• Skin colonization at peripheral intravenous catheter insertion sites
           increases the risk of catheter colonization and infection
    • Abstract: Publication date: December 2019Source: American Journal of Infection Control, Volume 47, Issue 12Author(s): Md Abu Choudhury, Hanna E. Sidjabat, Hosam M. Zowawi, Nicole Marsh PhD, Emily Larsen, Naomi Runnegar PhD, David L. Paterson, David J. McMillan, Claire M. RickardBackgroundPeripheral intravenous catheters (PIVCs) break the skin barrier, and preinsertion antiseptic disinfection and sterile dressings are used to reduce risk of catheter-related bloodstream infection (CRBSI). In this study, the impact of PIVC skin site colonization on tip colonization and the development of CRBSI was investigated.MethodsA total of 137 patients’ PIVC skin site swabs and paired PIVC tips were collected at catheter removal, cultured, and bacterial species and clonality were identified.ResultsOf 137 patients, 45 (33%) had colonized skin sites and/or PIVC tips. Of 16 patients with paired colonization of both the skin site and PIVC tips, 11 (69%) were colonized with the same bacterial species. Of these, 77% were clonally related, including 1 identical clone of Pseudomonas aeruginosa in a patient with systemic infection and the same organism identified in blood culture.ConclusionsThe results demonstrate that opportunistic pathogen colonization at the skin site poses a significant risk for PIVC colonization and CRBSI. Further research is needed to improve current preinsertion antiseptic disinfection of PIVC skin site and the sterile insertion procedure to potentially reduce PIVC colonization and infection risk.
       
  • Factors associated with multidrug-resistant bacteria in a cohort of
           patients with asymptomatic bacteriuria who underwent urological surgery
    • Abstract: Publication date: December 2019Source: American Journal of Infection Control, Volume 47, Issue 12Author(s): Jorge A. Ramos-Castaneda, Alberto Ruano-Ravina, Diego F. Salinas, Javier Osorio-Manrique, Angela M. Segura-Cardona, Elkin V. Lemos-LuengasBackgroundAlthough the factors associated to bacterial resistance in patients with asymptomatic bacteriuria (ASB) have been studied in pregnant, fertile age women, patients with spinal cord injury, and those with urogynecological disorders, nothing is known about the factors associated with multidrug-resistant (MDR) bacteria in patients with ASB and planned urological procedures. This study therefore sought to identify the sociodemographic and clinical factors associated with MDR bacteria in a cohort of patients with ASB scheduled for urological procedures.MethodsWe conducted a nested case–control study on a cohort of patients with ASB and planned urological procedures at 3 Colombian medical centers. Cases were patients with MDR bacteria and controls were patients without MDR bacteria.ResultsA total of 184 patients were included, 41.8% (n = 77) of whom presented ASB with MDR bacteria. The factors linking ASB with MDR bacteria were: advanced age (odds ratio, 1.03; 95% confidence interval, 1.01-1.06) and hospitalization within the 3-month period before surgery (odds ratio, 2.35; 95% confidence interval, 1.08-5.21).ConclusionsBacterial resistance is frequent among patients with ASB and planned urological procedures. Advanced age and prior hospitalization should be borne in mind for patients with planned urological procedures because they are factors associated with the presence of MDR bacteria.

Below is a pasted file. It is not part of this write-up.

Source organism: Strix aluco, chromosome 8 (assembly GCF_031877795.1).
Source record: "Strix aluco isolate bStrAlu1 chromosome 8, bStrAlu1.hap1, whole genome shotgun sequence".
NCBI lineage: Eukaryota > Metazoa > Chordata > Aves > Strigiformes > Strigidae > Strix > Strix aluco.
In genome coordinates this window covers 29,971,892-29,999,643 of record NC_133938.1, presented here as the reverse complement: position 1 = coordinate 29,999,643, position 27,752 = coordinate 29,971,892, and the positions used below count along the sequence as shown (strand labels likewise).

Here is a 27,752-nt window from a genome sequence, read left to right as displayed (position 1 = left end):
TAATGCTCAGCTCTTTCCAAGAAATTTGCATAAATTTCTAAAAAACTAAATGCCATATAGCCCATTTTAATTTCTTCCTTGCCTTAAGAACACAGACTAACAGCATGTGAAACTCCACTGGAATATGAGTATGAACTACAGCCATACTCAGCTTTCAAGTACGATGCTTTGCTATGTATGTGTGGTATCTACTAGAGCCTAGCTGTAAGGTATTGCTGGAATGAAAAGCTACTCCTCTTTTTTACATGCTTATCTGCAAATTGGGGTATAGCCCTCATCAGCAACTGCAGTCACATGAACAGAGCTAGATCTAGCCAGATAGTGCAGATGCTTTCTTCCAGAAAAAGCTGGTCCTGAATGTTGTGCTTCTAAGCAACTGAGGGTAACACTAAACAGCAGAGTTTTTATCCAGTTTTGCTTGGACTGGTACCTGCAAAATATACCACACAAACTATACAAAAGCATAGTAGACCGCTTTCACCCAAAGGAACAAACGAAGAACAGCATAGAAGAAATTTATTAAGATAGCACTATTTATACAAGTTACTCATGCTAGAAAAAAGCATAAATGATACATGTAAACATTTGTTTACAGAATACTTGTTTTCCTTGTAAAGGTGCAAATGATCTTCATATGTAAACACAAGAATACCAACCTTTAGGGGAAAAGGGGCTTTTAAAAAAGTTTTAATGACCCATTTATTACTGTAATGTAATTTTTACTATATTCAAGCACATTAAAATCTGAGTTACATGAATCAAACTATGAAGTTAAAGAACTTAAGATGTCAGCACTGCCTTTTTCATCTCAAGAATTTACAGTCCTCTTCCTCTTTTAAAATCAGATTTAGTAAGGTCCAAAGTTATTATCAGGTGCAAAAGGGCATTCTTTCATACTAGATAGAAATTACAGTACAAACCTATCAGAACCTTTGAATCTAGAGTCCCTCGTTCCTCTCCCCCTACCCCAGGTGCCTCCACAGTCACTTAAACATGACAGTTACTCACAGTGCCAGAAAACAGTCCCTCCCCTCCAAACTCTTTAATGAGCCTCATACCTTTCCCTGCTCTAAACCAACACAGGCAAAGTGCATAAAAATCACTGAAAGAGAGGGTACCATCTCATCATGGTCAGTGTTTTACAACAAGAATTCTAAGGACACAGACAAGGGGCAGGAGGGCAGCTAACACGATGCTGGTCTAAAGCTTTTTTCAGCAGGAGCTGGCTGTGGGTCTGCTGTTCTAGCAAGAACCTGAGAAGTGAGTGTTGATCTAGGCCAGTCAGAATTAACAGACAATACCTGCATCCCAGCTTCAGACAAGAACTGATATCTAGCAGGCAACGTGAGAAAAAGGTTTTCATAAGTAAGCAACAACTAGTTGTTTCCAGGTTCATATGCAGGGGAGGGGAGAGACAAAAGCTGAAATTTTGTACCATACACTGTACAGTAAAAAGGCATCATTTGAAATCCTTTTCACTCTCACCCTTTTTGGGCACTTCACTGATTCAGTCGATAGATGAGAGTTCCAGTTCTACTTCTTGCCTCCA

• Risk of infection in patients undergoing urologic surgery based on the
           presence of asymptomatic bacteriuria: A prospective study
    • Abstract: Publication date: December 2019Source: American Journal of Infection Control, Volume 47, Issue 12Author(s): Jorge A. Ramos-Castaneda, Alberto Ruano-Ravina, L. Silvia Munoz-Price, Rodrigo Toro-Bermúdez, David Ruiz-Londoño, Angela M. Segura-Cardona, Elkin V. Lemos-LuengasBackgroundTreatment of asymptomatic bacteriuria (ASB) is recommended in pregnant women and prior to urologic procedures with anticipated mucosal disruption. However, there is still insufficient evidence of the usefulness of treating ASB prior to urologic procedures. Therefore, the aim of this study was to ascertain the risk of infections in patients undergoing urologic surgery based on the presence of ASB.MethodsWe conducted a cohort study among patients undergoing urologic surgery at a single center located in Medellín, Colombia. All patients were screened for ASB prior to their procedures. Patients were evaluated for the development of any postoperative infectious complications for up to 30 days after the procedure.ResultsA total of 149 patients were included in this cohort. Incidence of ASB was 14.8%. Thirteen patients (8.72%) developed infectious complications: 3 (13.64%) with ASB and 10 (7.87%) without ABS. Factors associated with postoperative infectious complications included urologic cancers (hazard ratio [HR], 5.26; 95% confidence intervals [CI], 1.24-22.37), urologic interventions in the preceding 3 months (HR, 3.72; 95% CI, 1.02-13.51), and use of antibiotics 3 months prior to surgery (HR, 3.83; 95% CI, 1.01-15.49). Presence of ASB was not associated with postsurgical infectious complications (HR, 1.02; 95% CI, 0.26-3.96).ConclusionsThere was no association between ASB and postoperative infectious complications. There were other factors associated with infectious complications, such as urologic cancer, previous history of urologic manipulation, and antibiotic use.